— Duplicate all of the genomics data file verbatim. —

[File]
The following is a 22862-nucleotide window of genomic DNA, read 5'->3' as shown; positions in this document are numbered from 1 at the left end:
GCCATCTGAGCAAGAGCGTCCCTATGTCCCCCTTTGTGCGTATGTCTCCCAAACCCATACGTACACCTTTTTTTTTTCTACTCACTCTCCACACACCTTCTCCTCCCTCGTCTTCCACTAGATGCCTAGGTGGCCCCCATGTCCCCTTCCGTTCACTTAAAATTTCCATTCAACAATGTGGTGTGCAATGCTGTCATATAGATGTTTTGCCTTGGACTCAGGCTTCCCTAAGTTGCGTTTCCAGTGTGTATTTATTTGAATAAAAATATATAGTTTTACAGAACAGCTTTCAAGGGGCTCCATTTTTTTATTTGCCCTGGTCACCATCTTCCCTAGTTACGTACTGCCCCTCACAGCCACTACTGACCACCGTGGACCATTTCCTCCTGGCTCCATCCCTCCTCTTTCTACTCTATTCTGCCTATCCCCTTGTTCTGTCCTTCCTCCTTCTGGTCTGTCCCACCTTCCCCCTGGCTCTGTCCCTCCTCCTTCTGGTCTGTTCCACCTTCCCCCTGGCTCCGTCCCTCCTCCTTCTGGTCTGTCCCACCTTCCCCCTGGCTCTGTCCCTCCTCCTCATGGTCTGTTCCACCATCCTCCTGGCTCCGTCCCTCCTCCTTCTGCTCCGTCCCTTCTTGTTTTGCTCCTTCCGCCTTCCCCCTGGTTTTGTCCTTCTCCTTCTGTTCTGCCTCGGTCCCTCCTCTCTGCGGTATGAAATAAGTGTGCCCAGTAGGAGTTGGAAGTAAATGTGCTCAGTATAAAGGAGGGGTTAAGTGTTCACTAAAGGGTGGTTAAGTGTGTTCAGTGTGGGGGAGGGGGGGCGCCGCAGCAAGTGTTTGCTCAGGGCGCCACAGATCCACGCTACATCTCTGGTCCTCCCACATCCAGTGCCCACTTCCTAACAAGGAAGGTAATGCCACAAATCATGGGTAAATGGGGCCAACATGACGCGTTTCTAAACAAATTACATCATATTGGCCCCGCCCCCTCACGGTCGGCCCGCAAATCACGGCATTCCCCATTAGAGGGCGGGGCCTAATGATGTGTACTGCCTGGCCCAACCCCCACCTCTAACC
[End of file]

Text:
The following is a 22862-nucleotide window of genomic DNA, read 5'->3' as shown; positions in this document are numbered from 1 at the left end:
GCCATCTGAGCAAGAGCGTCCCTATGTCCCCCTTTGTGCGTATGTCTCCCAAACCCATACGTACACCTTTTTTTTTTCTACTCACTCTCCACACACCTTCTCCTCCCTCGTCTTCCACTAGATGCCTAGGTGGCCCCCATGTCCCCTTCCGTTCACTTAAAATTTCCATTCAACAATGTGGTGTGCAATGCTGTCATATAGATGTTTTGCCTTGGACTCAGGCTTCCCTAAGTTGCGTTTCCAGTGTGTATTTATTTGAATAAAAATATATAGTTTTACAGAACAGCTTTCAAGGGGCTCCATTTTTTTATTTGCCCTGGTCACCATCTTCCCTAGTTACGTACTGCCCCTCACAGCCACTACTGACCACCGTGGACCATTTCCTCCTGGCTCCATCCCTCCTCTTTCTACTCTATTCTGCCTATCCCCTTGTTCTGTCCTTCCTCCTTCTGGTCTGTCCCACCTTCCCCCTGGCTCTGTCCCTCCTCCTTCTGGTCTGTTCCACCTTCCCCCTGGCTCCGTCCCTCCTCCTTCTGGTCTGTCCCACCTTCCCCCTGGCTCTGTCCCTCCTCCTCATGGTCTGTTCCACCATCCTCCTGGCTCCGTCCCTCCTCCTTCTGCTCCGTCCCTTCTTGTTTTGCTCCTTCCGCCTTCCCCCTGGTTTTGTCCTTCTCCTTCTGTTCTGCCTCGGTCCCTCCTCTCTGCGGTATGAAATAAGTGTGCCCAGTAGGAGTTGGAAGTAAATGTGCTCAGTATAAAGGAGGGGTTAAGTGTTCACTAAAGGGTGGTTAAGTGTGTTCAGTGTGGGGGAGGGGGGGCGCCGCAGCAAGTGTTTGCTCAGGGCGCCACAGATCCACGCTACATCTCTGGTCCTCCCACATCCAGTGCCCACTTCCTAACAAGGAAGGTAATGCCACAAATCATGGGTAAATGGGGCCAACATGACGCGTTTCTAAACAAATTACATCATATTGGCCCCGCCCCCTCACGGTCGGCCCGCAAATCACGGCATTCCCCATTAGAGGGCGGGGCCTAATGATGTGTACTGCCTGGCCCAACCCCCACCTCTAACC